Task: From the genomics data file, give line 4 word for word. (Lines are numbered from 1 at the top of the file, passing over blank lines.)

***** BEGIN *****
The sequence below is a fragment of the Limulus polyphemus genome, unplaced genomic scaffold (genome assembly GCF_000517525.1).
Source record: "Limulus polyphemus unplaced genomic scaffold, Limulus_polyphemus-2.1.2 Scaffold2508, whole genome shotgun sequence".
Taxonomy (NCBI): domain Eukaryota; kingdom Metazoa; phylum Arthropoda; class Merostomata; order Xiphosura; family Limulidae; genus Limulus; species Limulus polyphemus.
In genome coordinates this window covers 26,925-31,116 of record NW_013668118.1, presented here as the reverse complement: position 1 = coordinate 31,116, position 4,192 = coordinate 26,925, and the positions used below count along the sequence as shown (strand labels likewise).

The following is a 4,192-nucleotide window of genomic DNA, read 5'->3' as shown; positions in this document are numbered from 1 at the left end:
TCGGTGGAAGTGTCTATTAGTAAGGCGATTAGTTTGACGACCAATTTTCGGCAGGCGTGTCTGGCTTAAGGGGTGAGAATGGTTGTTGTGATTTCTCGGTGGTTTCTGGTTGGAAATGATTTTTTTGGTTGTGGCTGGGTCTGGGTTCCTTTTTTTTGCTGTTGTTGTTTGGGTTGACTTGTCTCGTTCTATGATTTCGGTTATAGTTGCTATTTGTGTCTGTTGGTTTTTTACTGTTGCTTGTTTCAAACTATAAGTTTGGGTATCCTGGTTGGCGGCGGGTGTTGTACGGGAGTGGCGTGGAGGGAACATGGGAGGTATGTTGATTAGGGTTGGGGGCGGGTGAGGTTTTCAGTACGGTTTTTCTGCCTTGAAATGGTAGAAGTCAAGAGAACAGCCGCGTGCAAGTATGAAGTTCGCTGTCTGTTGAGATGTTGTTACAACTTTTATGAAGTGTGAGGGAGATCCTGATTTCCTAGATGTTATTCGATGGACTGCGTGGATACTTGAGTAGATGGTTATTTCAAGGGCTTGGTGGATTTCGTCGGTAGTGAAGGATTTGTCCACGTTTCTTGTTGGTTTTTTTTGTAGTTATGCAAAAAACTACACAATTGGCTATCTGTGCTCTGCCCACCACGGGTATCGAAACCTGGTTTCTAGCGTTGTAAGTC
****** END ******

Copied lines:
In genome coordinates this window covers 26,925-31,116 of record NW_013668118.1, presented here as the reverse complement: position 1 = coordinate 31,116, position 4,192 = coordinate 26,925, and the positions used below count along the sequence as shown (strand labels likewise).